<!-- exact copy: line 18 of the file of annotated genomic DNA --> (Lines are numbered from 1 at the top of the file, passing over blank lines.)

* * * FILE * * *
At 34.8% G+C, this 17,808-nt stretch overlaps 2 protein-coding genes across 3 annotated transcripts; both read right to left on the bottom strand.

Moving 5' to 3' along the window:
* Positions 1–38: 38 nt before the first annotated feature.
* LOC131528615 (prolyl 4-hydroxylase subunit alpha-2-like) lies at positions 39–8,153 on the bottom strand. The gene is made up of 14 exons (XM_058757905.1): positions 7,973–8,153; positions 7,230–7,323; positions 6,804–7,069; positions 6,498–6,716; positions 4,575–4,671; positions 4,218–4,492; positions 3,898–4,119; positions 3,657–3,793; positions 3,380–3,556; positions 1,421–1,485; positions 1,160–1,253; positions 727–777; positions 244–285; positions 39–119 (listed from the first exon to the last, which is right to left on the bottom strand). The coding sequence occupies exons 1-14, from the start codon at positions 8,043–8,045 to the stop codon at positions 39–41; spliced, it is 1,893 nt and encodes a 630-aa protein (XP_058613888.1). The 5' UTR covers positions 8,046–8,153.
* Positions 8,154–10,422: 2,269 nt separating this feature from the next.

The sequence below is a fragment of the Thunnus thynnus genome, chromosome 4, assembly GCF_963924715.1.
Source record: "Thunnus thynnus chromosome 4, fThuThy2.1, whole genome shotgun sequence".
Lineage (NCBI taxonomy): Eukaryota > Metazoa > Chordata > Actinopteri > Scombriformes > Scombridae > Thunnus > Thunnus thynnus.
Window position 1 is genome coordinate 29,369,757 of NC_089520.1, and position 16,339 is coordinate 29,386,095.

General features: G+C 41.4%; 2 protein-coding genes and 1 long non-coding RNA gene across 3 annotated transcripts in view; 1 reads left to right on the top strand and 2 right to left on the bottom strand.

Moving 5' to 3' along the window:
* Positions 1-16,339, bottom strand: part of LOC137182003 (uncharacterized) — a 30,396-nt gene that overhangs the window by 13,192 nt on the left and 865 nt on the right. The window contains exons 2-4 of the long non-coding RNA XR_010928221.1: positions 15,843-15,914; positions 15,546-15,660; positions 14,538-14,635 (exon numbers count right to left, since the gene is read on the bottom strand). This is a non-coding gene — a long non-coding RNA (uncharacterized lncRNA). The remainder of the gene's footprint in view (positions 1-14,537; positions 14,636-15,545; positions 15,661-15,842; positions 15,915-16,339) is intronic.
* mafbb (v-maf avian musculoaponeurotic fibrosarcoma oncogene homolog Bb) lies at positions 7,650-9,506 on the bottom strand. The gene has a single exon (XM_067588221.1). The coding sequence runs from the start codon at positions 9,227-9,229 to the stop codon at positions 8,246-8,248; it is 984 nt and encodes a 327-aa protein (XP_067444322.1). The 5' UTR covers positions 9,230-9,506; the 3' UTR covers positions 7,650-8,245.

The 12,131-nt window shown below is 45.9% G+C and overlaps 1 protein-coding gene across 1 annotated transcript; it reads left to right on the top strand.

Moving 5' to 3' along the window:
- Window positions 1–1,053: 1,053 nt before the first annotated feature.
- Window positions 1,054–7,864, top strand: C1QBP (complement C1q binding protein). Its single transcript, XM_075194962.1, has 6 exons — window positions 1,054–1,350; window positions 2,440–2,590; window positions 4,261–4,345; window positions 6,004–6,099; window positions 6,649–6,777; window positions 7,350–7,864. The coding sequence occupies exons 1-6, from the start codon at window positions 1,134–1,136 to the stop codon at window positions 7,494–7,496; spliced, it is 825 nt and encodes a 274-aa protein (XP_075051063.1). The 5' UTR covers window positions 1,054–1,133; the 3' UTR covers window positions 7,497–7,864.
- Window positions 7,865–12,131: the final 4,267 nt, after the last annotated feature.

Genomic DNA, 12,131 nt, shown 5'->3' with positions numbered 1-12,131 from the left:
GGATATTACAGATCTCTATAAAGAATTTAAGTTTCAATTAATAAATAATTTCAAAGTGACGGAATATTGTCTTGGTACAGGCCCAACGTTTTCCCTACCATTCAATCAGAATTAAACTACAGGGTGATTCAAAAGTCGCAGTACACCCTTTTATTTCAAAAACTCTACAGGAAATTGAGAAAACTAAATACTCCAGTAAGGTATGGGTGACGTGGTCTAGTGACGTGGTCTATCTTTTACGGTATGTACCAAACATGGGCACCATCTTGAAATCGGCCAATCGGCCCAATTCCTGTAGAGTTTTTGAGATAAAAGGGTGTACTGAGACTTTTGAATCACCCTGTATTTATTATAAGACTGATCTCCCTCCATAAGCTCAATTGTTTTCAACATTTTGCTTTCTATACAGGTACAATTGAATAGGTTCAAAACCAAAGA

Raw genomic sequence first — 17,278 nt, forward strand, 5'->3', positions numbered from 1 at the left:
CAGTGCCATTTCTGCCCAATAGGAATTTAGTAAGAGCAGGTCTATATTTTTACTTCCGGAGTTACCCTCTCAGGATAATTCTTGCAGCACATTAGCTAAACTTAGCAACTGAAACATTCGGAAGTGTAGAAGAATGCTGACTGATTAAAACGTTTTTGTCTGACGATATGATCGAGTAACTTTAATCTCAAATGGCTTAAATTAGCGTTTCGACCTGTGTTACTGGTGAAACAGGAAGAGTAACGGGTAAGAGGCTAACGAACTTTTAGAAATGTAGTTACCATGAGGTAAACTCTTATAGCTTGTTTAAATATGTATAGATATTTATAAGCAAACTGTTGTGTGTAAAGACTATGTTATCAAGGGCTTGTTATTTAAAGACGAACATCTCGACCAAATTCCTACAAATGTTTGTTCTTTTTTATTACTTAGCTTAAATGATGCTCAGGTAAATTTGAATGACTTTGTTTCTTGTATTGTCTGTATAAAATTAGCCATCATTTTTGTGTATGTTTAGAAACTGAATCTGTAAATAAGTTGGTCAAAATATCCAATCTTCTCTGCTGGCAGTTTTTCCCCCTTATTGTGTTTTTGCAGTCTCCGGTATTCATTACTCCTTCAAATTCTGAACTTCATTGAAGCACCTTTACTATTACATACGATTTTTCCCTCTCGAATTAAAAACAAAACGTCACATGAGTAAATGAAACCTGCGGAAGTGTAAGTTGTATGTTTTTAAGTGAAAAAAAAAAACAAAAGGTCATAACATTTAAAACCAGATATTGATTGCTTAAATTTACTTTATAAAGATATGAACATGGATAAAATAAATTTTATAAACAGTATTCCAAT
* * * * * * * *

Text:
- Window positions 7,865–12,131: the final 4,267 nt, after the last annotated feature.